Yoga: Solitary or Social?

For almost two years, I’ve been writing about how to do more yoga on your own.  Even online classes have you doing yoga on your own mostly.  It’s different than being in the room with other yogis and your teacher — the group energy clearly contributes to your physical prowess and yogic state.  But the pandemic required a more solitary practice, with in-person classes just getting going again.

It’s a fallacy that yogis practiced alone.  The iconic image of the skeletal yogi sitting alone in a cave in the Himalayas is incorrect.  While there were yogis who ventured into the frozen wastes, they each had a teacher and a supply chain, with a nearby villager bringing them food and other supplies.  Yoga has been a community-based process for thousands and thousands of years.  Better yet, no one had to make it up on their own.  They had Gurus.  In fact, without Gurus, these ancient teachings would never have made it to us, here in the West today.

The Hatha Yoga Pradipika documents the community base needed by a yogi.

The yogi should practice in a small room situated… in a country where justice is properly administered, where good people live, and food can be obtained easily and plentifully. – verse 1.12

In such a peaceful environment, the yogi could rely on the generosity of those around them.  Such a yogi devoted full time to their practices.  Those living around the yogi supported him, making him able to dedicate himself to such an elevated lifestyle, pursuing enlightenment.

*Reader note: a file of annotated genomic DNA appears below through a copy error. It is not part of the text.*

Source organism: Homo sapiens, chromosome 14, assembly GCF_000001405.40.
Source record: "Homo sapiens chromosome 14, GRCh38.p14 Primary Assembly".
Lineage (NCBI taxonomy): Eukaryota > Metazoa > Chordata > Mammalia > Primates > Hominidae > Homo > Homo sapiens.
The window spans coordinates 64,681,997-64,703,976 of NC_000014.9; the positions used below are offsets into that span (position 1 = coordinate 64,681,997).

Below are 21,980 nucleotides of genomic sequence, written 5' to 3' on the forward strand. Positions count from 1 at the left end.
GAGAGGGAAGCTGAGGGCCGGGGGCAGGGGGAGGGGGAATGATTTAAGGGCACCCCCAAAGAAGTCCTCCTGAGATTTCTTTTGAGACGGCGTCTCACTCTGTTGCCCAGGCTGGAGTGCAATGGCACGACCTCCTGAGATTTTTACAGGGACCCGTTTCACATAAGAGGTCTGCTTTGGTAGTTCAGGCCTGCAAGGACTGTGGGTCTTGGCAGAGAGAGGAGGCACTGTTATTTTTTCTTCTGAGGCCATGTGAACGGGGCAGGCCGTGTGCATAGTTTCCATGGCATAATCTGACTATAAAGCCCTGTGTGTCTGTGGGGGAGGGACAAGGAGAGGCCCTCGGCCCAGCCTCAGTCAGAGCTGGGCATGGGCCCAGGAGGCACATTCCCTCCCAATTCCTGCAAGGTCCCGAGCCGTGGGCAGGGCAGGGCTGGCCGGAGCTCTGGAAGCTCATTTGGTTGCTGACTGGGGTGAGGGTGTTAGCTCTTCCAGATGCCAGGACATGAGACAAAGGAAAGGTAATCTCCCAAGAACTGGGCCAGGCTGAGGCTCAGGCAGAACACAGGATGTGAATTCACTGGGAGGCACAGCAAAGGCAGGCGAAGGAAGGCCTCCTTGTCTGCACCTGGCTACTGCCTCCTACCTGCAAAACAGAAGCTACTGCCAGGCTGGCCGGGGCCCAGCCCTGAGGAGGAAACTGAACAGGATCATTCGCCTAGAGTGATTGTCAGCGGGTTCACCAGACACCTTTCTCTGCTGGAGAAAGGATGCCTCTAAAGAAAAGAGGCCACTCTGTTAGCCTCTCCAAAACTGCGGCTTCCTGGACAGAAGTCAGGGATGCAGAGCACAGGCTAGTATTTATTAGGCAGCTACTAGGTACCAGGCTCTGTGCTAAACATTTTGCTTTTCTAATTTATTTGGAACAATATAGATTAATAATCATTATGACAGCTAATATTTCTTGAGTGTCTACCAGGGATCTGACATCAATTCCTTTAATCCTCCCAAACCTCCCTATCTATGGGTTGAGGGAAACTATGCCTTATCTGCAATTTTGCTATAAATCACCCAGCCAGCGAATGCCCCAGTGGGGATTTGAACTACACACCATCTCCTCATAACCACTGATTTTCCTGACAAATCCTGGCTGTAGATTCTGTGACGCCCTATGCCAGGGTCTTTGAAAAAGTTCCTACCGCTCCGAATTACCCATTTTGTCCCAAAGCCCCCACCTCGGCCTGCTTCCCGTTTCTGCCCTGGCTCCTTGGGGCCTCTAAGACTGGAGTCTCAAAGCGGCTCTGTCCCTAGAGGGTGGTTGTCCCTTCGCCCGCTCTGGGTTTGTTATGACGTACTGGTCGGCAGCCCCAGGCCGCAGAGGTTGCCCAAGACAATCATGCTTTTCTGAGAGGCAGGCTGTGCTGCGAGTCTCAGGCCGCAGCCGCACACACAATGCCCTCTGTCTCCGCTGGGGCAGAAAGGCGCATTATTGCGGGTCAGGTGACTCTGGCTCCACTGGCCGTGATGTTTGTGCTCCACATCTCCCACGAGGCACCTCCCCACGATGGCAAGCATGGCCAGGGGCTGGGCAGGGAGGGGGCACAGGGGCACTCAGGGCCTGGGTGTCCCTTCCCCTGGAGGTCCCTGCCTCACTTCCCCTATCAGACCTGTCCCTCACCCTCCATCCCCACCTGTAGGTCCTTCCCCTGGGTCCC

In the West, we shoehorn our practices into a busy life, managing family and work responsibilities.  You already know that creating time for your own personal practice improves your ability to manage things while it improves your health and mental and emotional state.

Yet when you get together with those who share your practice, they contribute to your ability to continue and deepen into it.  You’re working on enlightenment even when you don’t realize it!  And it’s easier when we work on it together.

Swami Nirmalananda Saraswati leads Svaroopa® Vidya Ashram in Downingtown PA.  An American yogi, she is an inspiring teacher with a loving manner and a great sense of humor.  Before becoming a swami (yoga monk), as Rama Berch, she served the yoga community as the founding president of Yoga Alliance.  Traveling and teaching nationally and internationally, she is authorized to initiate people into deep meditation through Shaktipat, as did Swami Muktananda, her own Guru.  The Ashram website features extensive Freebies, including articles and audio recordings on the principles of consciousness as taught by the sages of India, as well as how to apply them in your life today.

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